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What if Heath Ledger messes up?

Last updated on: July 16, 2008 12:39 IST

We stand poised on the brink of certain history. I will take wagers -- at whatever odds you offer -- that despite The Dark Knight coming to theatres only on Friday, there is already more than enough buzz about its central performance to nab it a posthumous Best Actor Oscar nomination.

Plus, not just will it take more than a Daniel Plainview to beat it, but winning it would make even Plainview feel like a jerk for dranking it all up.

So yes, we are likely to see the second posthumous Best Actor statuette in history -- after Peter Finch blew our brains out with his freakishly, frighteningly powerful performance in Network -- and yes, hardly anybody has seen the film yet.

Which brings us to my question today. Promise not to be prematurely offended? Alright, here goes: What if Heath isn't good enough?

Oh, of course he's capable of being mesmerisingly good as the Joker. Heath Ledger was a fantastic actor, and I was rooting for his fantastic Ennis Del Mar to win for Brokeback Mountain. And we are all only too acutely, painfully aware how he poured soul -- and, tragically, life -- into his effort to live the madness that is Alan Moore's Joker.

Far removed from Jack Nicholson's magnificently comedic turn in the clown shoes, Ledger drew bloody inspiration from Sid Vicious of the Sex Pistols and Alex of A Clockwork Orange, and they're as ideal as idols get for the psychotic funnyman fiend. For the single greatest baddie in all of comicdom.

All the signs point to greatness. Director Christopher Nolan, between the enthusiastically received Batman Begins and this sequel, made the impressive The Prestige, showing that he's only getting better at handling complex narratives, dark characters haunted by their past and Christian Bale, all indicators to a tremendous Dark Knight this Friday.

Yet, incandescent talent as he doubtless was, he was only too human. What if, Joker forbid, the young man screwed it up?

It isn't likely, sure. The sneak reviews have gone ga-ga over his performance, hyperbolic fanboys instantly dubbing him the greatest villain of all time. Nolan and the actors on the project have all expressed not just profound admiration but abject awe for Ledger's performance, and I, like you, can't wait to see him lick his lips so expansively he wettens his scars.

Yet -- and this you and I both must admit -- it is possible. Isn't it? It's a showy, over-the-top character, and finding the fine line between farce and fantastic is particularly hard when you're concentrating on being as deranged as you can. If Ledger went so deep into the Joker that he channeled his spirit, does that automatically mean the Joker would have played himself well on film? It was an immensely demanding ask, and what with all the but-Jack's-Joker-was talk across the world, the 28 year old was understandably under pressure.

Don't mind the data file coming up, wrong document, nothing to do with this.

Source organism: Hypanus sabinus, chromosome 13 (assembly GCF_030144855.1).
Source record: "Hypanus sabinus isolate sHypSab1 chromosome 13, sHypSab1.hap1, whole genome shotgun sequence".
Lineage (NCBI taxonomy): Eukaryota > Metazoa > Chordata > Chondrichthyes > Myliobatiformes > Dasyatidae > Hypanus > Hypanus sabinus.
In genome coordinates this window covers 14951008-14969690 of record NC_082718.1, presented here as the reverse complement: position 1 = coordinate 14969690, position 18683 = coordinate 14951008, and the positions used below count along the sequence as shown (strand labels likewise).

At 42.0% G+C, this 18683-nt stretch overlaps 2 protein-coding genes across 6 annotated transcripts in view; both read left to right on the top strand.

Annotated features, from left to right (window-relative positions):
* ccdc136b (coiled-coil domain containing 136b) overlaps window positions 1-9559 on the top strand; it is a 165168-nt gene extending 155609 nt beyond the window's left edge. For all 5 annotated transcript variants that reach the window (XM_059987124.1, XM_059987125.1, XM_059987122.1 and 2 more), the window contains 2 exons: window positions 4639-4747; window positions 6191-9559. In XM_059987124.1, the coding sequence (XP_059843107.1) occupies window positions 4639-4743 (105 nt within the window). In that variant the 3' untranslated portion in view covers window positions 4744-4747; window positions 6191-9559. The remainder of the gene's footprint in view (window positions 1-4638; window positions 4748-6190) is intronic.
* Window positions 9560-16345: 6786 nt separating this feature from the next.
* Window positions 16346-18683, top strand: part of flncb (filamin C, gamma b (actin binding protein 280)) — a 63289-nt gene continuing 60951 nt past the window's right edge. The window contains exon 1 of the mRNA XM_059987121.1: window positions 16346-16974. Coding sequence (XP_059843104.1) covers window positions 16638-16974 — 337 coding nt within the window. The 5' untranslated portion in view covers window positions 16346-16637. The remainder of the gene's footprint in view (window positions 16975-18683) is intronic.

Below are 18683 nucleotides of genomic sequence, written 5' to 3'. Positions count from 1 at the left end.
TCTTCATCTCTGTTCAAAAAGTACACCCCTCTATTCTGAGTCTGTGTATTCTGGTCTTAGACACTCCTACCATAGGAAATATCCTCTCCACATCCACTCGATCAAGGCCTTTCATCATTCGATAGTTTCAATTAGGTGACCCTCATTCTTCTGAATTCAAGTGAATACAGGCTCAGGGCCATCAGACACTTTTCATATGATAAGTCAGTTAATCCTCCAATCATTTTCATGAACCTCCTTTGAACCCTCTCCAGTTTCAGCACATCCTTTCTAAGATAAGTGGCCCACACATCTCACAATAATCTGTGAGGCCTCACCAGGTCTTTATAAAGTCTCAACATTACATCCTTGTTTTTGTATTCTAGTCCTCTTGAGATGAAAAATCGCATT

So yeah -- like every actor in their next film -- there's a chance he could screw it up.


Why are we talking about it, though? Why are we talking about the possibility of an actor doing well before the film's even out? Isn't that plain stupid?

Of course it is. The question now, dear reader, is that of the critic. If Ledger mucks it up, are we even allowed to say so?

Can any critic -- any member of the paying public, even -- completely distance himself from the fact that Heath Ledger tragically passed away while making this scary swansong, and analyse his performance objectively? And if we can, and some of us don't find it particularly impressive, can we honestly say 'he did alright' or 'he was okay' or 'he wasn't bad' or, even, that 'Heath kinda blew it.'

Forget my routine messageboard-flogging, of course. Or the fact that the critic, whoever s/he is, will face a bunch of outraged readers. Think, for a moment, of the one person trying to be as forthright as ever, and conflicted about the fact that being honest could just be the rudest thing in the world to do. Then again, if we adhere to 'thou shalt not write ill of the dead', mustn't we then revere the Ed Wood filmography as well?


All I'm saying, therefore, is that you remember objectivity.

Remember that a review is just an opinion, and no matter how utterly you disagree with it, it's as relevant a point of view as yours. That's all. So yeah, there are critics who think the Lord God Daniel Day-Lewis himself 'really overdid it' in There Will Be Blood, and that's okay. (Do what I do and consider it their loss. Heh)

On the flipside, there are movies that get terrible reviews and end up making muchos millions: does that mean the audience is watching a bad film or that the critics aren't getting it? Neither, really.

Opinion can't be wrong, and just because my favourite critic and I don't see eye to eye on a particular film, it doesn't mean I automatically disregard the review.

A film is as good or as bad as you think. Period.

And if you, me, or anyone of us thinks Heath Ledger didn't do good, may we find the strength to 'fess up to that, loud and clear. For these crazy diamonds -- Heath and The Joker both -- need you now to admire not them, but instead their combined effort to create a new face for the clown prince of crime. Or the ace of knaves, as you will. Judge Heath for his lunacy, and may it be brilliant.


And after a pageful of level-headedness, let me tell ya that I haven't been this chuffed about an upcoming performance in a really long time, maybe ever. I have a feeling he'll be goddammned awesome, and I just can't wait.

And instead of my usual mail-me at signoff, let me leave you this week with a boast: by the time you read this column, I'll have seen Dark Knight. Na-nyah-na-nyah-nyah.

Raja Sen